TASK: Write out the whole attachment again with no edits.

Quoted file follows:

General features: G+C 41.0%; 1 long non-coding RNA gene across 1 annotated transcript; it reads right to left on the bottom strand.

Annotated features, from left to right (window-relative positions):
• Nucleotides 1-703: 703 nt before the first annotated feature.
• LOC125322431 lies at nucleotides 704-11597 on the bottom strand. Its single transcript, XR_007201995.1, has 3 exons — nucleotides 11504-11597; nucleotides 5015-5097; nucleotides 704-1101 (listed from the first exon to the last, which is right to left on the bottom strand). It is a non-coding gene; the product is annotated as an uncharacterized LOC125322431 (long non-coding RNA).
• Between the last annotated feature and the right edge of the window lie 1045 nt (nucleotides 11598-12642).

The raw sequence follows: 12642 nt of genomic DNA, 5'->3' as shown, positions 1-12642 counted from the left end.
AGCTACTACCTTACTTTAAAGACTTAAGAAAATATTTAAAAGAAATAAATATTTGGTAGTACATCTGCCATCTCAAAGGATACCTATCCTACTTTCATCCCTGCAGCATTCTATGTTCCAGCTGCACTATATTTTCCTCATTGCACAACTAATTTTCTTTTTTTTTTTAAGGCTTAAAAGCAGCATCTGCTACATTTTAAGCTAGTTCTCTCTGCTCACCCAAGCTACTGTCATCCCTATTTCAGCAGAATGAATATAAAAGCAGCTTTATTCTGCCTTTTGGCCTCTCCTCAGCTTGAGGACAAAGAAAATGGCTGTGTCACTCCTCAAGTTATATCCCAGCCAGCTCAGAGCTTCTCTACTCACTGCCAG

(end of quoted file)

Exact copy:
General features: G+C 41.0%; 1 long non-coding RNA gene across 1 annotated transcript; it reads right to left on the bottom strand.

Annotated features, from left to right (window-relative positions):
• Nucleotides 1-703: 703 nt before the first annotated feature.
• LOC125322431 lies at nucleotides 704-11597 on the bottom strand. Its single transcript, XR_007201995.1, has 3 exons — nucleotides 11504-11597; nucleotides 5015-5097; nucleotides 704-1101 (listed from the first exon to the last, which is right to left on the bottom strand). It is a non-coding gene; the product is annotated as an uncharacterized LOC125322431 (long non-coding RNA).
• Between the last annotated feature and the right edge of the window lie 1045 nt (nucleotides 11598-12642).

The raw sequence follows: 12642 nt of genomic DNA, 5'->3' as shown, positions 1-12642 counted from the left end.
AGCTACTACCTTACTTTAAAGACTTAAGAAAATATTTAAAAGAAATAAATATTTGGTAGTACATCTGCCATCTCAAAGGATACCTATCCTACTTTCATCCCTGCAGCATTCTATGTTCCAGCTGCACTATATTTTCCTCATTGCACAACTAATTTTCTTTTTTTTTTTAAGGCTTAAAAGCAGCATCTGCTACATTTTAAGCTAGTTCTCTCTGCTCACCCAAGCTACTGTCATCCCTATTTCAGCAGAATGAATATAAAAGCAGCTTTATTCTGCCTTTTGGCCTCTCCTCAGCTTGAGGACAAAGAAAATGGCTGTGTCACTCCTCAAGTTATATCCCAGCCAGCTCAGAGCTTCTCTACTCACTGCCAG